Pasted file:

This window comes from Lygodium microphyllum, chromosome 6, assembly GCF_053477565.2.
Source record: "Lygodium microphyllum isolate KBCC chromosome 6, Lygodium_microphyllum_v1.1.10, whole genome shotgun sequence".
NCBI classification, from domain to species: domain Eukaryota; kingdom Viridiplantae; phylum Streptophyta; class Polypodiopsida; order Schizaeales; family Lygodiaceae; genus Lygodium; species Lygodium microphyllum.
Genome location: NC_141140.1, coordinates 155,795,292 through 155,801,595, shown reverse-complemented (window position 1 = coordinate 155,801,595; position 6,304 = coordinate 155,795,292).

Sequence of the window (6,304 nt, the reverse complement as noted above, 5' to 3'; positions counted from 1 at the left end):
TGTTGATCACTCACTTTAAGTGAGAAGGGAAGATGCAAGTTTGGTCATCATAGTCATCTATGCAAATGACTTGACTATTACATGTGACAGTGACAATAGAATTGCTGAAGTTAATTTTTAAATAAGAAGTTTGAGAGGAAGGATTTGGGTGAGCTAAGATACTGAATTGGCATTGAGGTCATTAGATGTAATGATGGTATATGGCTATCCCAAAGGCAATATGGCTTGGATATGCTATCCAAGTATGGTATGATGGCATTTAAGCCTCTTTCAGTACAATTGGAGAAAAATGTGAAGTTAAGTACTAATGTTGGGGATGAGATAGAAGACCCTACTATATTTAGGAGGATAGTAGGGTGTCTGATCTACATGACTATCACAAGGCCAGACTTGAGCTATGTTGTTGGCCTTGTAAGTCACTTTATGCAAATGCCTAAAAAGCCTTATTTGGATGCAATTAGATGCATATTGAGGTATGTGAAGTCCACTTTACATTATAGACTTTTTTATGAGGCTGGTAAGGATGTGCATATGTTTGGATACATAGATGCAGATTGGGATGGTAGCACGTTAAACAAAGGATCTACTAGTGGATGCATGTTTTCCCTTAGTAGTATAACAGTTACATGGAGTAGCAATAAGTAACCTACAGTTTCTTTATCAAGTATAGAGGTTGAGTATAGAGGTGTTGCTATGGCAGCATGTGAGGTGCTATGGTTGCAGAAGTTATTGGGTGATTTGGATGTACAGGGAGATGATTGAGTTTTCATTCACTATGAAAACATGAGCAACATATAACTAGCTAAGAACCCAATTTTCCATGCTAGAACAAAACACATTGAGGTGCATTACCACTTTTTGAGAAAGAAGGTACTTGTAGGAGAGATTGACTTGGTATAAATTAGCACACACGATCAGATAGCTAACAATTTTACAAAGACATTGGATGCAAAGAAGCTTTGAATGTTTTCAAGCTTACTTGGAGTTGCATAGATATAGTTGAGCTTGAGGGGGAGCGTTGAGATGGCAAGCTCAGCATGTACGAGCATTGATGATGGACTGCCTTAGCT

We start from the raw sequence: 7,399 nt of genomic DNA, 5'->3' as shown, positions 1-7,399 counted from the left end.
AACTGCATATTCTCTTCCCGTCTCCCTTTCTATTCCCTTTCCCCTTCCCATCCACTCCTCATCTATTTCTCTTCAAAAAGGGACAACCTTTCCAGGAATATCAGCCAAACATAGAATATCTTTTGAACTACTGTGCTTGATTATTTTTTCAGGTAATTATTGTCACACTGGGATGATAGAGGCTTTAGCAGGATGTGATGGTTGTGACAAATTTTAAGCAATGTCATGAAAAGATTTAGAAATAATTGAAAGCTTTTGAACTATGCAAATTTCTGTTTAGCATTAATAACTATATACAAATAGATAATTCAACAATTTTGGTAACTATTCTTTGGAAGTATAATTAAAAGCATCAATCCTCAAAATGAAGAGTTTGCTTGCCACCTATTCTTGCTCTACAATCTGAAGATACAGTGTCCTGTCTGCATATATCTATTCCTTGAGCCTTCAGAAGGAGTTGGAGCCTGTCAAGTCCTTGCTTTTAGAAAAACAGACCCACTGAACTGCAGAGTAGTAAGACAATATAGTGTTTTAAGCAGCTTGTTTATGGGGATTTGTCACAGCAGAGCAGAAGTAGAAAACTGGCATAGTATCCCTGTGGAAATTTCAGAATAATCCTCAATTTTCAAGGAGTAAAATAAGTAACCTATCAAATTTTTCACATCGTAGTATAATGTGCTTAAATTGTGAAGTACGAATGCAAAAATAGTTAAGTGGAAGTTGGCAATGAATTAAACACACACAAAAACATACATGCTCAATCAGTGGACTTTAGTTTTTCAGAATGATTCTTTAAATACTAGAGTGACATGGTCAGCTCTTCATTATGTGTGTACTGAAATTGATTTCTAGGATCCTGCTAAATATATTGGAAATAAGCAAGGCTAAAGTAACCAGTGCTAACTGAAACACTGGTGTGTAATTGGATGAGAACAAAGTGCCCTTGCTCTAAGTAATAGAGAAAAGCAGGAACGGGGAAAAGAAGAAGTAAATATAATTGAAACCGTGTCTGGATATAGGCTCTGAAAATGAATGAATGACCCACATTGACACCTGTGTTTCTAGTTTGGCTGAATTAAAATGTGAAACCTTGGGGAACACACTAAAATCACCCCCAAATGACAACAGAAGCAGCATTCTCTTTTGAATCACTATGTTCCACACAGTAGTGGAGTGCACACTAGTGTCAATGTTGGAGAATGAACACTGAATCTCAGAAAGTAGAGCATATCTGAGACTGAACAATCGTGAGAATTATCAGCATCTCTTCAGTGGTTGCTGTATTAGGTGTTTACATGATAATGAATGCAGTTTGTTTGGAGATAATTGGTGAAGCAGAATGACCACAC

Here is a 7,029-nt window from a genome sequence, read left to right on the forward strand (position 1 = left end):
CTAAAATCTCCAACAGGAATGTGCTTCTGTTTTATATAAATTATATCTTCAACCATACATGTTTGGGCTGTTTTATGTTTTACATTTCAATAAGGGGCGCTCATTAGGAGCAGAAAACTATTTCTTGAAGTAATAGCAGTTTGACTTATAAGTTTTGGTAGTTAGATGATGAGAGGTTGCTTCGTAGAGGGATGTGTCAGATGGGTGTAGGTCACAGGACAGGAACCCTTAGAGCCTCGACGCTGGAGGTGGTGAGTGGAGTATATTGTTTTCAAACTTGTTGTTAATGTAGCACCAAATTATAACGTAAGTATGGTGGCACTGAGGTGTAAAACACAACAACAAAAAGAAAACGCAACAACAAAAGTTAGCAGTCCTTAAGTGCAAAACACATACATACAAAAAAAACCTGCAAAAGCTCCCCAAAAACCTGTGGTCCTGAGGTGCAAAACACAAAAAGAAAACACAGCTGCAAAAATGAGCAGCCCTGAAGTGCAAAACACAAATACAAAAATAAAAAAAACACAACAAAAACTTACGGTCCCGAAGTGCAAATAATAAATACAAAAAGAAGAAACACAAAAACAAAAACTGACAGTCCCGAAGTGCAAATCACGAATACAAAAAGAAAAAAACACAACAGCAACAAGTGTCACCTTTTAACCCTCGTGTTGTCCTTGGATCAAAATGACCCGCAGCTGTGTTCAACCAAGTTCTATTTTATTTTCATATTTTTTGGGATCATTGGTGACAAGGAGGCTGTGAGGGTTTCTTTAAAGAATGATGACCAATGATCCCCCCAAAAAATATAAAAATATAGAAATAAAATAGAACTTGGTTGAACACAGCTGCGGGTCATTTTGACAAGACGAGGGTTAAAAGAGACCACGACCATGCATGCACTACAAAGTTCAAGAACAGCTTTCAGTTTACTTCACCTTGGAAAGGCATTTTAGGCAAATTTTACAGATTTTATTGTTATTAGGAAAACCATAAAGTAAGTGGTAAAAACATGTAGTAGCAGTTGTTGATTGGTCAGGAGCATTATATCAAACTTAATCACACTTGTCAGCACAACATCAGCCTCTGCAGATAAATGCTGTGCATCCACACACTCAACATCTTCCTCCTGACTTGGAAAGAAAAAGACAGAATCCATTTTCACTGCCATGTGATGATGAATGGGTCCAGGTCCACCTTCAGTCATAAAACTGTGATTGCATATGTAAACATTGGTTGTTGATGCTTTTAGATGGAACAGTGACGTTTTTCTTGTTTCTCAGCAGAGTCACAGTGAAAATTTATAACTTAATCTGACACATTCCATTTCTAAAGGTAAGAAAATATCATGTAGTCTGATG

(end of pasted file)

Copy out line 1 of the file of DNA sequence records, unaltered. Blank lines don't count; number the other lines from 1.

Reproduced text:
This window comes from Lygodium microphyllum, chromosome 6, assembly GCF_053477565.2.